Can Afrobeat Musical 'Fela!' Move The Masses?

In 2008, the off-Broadway musical Fela! became one of the most talked-about shows in New York. Telling the life story of Nigerian musician and political activist Fela Kuti, the show made the move to Broadway last month and opened to ecstatic reviews. But will this unconventional theater piece speak to a larger audience?

Sahr Ngaujah onstage as Fela Kuti in Fela!

hide captionSahr Ngaujah onstage as Fela Kuti, with Catherine Foster and Nicole de Weever, in Fela!

Monique Carboni

Ben Brantley, chief drama critic for The New York Times, says he was worried about the transition.

"When I heard Fela! was moving to Broadway, I thought, 'That's a mistake.' "

Brantley liked Fela! off-Broadway, but when it moved to Broadway, he changed his mind. He gave the show an all-out rave.

"I think it's pretty much irresistible on Broadway," he says. "And I think what makes it singular is not only that you're talking about a culture based in Yoruban religion and a form of music — Afrobeat — which Broadway has never heard before, but even the way the performers relate to the audience ... They don't sell themselves. There's great energy to them, but there's also a great self-containment. It's like, 'You come meet me. You want to come meet me.' "

It's a good bet that most American audiences have never met the music of Fela Kuti, let alone know about his life or the politics of Nigeria. So it falls on the shoulders of director, choreographer and co-author Bill T. Jones to turn this complicated story into compelling theater. Jones says it starts with the music.

"Fela was, at one point, the most famous musician in Africa," Jones says. "He created this thing called Afrobeat, which was a kind of a recombination of classic jazz. He loved jazz, traditional African music, and American funk and rhythm and blues, all tied together."

Jones says Fela Kuti used that music to protest injustice in his native Nigeria, where the murderous regime arrested him more than 200 times. But Kuti was no saint: He lived the hedonistic life of a rock star. He smoked marijuana; he lived in a compound with 27 women — his "queens" — whom he symbolically married one day.

"I don't know if I would've liked him as a man," Jones says. "But I certainly respect him as a cultural force and an artist."

More Than A Rebel

Jones says Kuti was more than just a bad boy; he also played an important role in the fight for justice in Nigeria.

"I call him a 'sacred monster,' " Jones says, "that any democratically leaning society cannot afford to be without, because he is the one, maybe imperfectly, but he puts his finger on that sore spot. He points at it in impolitic terms. He sets things moving. That's why I'm a fan of his."

To make this artist (who died of AIDS in 1997) live for contemporary audiences, Jones and his design team have turned the Eugene O'Neill Theater into The Shrine — Fela's nightclub in Lagos — complete with colored lights and mirror balls, the Afrobeat band Antibalas onstage, and scantily clad performers dancing in the aisles. Brantley says it works.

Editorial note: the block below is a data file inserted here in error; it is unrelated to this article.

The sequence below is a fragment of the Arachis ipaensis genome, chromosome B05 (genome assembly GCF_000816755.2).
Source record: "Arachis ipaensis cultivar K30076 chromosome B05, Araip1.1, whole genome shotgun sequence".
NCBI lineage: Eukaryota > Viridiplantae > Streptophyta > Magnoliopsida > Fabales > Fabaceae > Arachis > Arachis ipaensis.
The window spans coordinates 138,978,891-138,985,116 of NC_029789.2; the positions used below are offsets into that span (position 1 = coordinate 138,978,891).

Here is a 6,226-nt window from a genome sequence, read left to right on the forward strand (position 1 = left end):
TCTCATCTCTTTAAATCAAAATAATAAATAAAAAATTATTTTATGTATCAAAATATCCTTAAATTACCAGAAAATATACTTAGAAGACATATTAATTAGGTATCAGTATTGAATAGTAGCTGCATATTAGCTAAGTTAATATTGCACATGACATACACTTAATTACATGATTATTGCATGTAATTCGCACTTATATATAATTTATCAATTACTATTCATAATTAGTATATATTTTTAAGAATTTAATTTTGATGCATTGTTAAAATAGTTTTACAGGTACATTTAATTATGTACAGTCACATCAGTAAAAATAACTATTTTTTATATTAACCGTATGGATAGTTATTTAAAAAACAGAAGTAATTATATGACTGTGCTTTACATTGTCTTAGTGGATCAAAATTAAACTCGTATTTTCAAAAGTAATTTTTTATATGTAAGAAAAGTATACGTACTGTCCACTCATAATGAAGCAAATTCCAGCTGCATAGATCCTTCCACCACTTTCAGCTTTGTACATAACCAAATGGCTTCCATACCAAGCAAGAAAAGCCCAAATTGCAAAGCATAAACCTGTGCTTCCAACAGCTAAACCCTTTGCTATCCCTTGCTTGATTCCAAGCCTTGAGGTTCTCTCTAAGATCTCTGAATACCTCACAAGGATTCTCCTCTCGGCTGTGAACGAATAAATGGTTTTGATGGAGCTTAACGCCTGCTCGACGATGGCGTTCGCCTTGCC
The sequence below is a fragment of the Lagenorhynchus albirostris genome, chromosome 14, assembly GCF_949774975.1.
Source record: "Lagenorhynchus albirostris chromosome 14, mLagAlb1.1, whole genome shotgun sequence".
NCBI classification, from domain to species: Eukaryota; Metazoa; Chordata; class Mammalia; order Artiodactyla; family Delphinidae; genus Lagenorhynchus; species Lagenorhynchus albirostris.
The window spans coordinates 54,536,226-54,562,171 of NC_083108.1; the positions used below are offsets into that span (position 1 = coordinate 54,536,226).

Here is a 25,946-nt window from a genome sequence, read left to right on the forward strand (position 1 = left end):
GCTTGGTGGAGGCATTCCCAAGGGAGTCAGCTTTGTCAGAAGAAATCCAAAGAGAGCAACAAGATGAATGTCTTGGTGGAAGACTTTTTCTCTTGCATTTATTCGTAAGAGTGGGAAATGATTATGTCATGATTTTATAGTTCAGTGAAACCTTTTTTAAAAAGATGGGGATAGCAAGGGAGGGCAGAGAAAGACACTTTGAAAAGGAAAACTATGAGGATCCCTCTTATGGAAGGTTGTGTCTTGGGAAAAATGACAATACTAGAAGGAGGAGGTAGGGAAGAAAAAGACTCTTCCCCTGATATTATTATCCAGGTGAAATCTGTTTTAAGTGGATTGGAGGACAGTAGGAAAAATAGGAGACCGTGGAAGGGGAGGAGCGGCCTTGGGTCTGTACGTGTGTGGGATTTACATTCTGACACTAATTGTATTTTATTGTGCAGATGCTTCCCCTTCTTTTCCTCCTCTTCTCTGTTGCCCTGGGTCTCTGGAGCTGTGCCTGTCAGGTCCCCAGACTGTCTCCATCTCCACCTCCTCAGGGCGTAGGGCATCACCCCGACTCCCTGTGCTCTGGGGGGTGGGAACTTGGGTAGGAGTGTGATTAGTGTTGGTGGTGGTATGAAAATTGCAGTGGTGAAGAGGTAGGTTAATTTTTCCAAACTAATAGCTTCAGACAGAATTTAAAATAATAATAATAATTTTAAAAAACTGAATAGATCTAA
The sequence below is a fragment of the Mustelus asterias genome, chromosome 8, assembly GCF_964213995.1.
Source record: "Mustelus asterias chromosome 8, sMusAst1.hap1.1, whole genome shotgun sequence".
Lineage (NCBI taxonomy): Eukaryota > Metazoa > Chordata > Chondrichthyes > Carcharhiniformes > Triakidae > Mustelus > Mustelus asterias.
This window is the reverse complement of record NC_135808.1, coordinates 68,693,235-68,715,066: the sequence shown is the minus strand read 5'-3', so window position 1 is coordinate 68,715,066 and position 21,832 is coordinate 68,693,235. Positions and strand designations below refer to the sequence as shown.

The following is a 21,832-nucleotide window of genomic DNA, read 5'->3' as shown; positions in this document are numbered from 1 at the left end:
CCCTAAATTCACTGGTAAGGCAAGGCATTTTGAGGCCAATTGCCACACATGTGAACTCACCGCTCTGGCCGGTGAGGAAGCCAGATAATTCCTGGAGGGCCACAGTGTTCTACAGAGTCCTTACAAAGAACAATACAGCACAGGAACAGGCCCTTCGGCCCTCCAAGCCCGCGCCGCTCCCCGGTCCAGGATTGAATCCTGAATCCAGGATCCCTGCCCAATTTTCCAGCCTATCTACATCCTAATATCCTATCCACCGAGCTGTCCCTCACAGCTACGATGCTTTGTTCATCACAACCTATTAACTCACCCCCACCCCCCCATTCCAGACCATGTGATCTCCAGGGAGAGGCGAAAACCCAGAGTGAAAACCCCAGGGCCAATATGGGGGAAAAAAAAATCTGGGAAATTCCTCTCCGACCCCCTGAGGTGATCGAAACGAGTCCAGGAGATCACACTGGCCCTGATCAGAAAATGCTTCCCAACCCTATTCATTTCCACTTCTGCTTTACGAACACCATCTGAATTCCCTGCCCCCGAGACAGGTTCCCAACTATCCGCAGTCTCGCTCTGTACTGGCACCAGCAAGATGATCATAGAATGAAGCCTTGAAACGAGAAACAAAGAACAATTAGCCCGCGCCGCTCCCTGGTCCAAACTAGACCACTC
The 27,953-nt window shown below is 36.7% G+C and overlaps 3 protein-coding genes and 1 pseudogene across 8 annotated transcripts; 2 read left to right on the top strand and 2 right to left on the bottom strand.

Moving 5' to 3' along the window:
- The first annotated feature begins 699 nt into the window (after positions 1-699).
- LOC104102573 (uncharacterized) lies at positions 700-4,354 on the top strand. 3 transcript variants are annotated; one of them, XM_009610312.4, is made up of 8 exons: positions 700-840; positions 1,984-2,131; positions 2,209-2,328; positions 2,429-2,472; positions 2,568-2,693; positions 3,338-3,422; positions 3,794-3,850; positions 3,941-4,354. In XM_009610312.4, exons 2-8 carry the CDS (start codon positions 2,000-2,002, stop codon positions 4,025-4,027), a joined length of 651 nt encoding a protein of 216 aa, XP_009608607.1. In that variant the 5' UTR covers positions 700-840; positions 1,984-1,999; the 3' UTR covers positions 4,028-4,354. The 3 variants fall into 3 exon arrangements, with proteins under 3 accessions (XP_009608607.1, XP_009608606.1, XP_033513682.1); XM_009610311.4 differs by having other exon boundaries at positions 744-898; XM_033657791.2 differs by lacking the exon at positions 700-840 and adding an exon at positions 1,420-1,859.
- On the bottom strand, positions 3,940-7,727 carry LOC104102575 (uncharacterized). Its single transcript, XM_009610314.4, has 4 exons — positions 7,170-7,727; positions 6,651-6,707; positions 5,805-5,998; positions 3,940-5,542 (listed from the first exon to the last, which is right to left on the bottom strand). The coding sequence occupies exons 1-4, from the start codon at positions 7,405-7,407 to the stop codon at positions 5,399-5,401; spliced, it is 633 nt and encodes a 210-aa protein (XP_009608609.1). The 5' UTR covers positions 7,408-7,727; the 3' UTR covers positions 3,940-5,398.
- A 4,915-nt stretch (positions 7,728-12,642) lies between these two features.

"You really do feel as if you're in a nightclub, and a very particular nightclub in a particular place," he says. "You don't feel you've just walked in off Times Square. Theater, at its best, is always supposed to transport us, but this seems to take us to another continent."

Politics And Candy

Audience members at Fela! aren't allowed to be passive. They sing along with songs by following lyrics projected on the set — and, at one point, they get up on their feet and shake their booty ... or, as Kuti would call it, their nyansh.

Sahr Ngaujah, who plays Kuti, encourages the audience to dance.

"Let's just get everybody to participate in moving their nyansh," he says. "And, in this way, they can look at the nyansh of these women and appreciate it — not just from a voyeuristic, you know, pornographic standpoint, but really appreciate the craftsmanship."

Jones says this kind of participation is a deliberate way to bring audiences into the story.

"They have to participate, which is what I think is brilliant about using music in the way Fela did: Music is the weapon," he says. "So now, we all become connected through the music, and we become connected on a primal level."

When the show gets more political and goes to darker personal places, the audience is ready, Ngaujah says.

"Why not give people candy, if that's what you want?" he asks. "They don't have to know it's full of vitamins and minerals, you know what I mean? If it's sweet, they're gonna eat it anyway."

Candy or not, producer Stephen Hendel knows that developing audiences for Fela! isn't going to be easy: He needs to sell three times as many seats a week as he did off-Broadway. So he's enlisted rapper Jay-Z and superstars Will Smith and Jada Pinkett-Smith to lend their names as producers. He hopes Fela! will become a hot ticket, like it was off-Broadway.

"Suddenly, we were just sold out," he says. "Celebrities calling every day, world-famous musicians. We had no tickets. We'd squeeze them in."

Jones says he's already hearing good word of mouth when he stands at the back of the theater.

"It's a fun evening," he says. "Even with all the things that go down in that second act, I heard some people describing it as 'uplifting' the other day. Uplifting? Well, it ends with people bringing coffins into the theater, but I guess that's ... I've also heard people say, 'It made me want to go out and be an activist!' Well, that's good."

Fela! is currently playing at the Eugene O'Neill Theater on Broadway.

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